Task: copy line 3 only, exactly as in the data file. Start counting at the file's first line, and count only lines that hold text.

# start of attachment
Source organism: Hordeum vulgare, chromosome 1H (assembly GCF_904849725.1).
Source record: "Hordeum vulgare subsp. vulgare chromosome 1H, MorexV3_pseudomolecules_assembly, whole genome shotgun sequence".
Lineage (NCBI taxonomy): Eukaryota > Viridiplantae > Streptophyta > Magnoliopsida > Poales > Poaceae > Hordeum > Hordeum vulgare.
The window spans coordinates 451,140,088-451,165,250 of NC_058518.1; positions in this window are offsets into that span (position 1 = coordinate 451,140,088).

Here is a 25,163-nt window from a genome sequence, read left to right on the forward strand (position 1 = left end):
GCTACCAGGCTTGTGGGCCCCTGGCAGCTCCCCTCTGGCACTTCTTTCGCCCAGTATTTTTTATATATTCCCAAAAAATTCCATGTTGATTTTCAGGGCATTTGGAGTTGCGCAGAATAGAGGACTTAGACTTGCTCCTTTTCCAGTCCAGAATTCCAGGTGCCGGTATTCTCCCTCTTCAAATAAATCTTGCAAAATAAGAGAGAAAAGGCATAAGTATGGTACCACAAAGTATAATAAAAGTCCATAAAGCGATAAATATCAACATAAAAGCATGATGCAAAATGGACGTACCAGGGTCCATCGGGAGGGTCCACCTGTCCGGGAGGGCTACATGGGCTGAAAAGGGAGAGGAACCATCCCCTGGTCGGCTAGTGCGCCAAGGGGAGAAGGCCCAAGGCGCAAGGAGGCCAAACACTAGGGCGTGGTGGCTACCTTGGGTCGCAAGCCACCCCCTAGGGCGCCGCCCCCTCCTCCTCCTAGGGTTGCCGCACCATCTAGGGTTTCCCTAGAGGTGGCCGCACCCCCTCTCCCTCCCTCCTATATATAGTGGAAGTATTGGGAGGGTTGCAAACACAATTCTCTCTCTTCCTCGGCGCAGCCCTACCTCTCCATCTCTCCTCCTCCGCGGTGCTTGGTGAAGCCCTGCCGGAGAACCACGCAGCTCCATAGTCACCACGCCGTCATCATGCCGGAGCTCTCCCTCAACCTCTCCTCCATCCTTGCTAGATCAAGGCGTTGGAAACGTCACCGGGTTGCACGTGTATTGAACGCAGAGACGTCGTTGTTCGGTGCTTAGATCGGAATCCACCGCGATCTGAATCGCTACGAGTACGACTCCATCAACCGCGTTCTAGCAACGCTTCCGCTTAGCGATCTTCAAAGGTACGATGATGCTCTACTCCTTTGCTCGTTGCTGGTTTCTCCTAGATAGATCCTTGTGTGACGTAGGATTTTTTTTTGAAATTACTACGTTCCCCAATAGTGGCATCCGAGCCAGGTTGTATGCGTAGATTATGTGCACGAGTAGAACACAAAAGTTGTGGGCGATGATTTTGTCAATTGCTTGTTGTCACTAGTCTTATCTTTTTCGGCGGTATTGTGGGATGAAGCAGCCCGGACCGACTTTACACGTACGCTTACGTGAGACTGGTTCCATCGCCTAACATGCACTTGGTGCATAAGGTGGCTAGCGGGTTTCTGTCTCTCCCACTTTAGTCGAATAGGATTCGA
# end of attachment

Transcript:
Lineage (NCBI taxonomy): Eukaryota > Viridiplantae > Streptophyta > Magnoliopsida > Poales > Poaceae > Hordeum > Hordeum vulgare.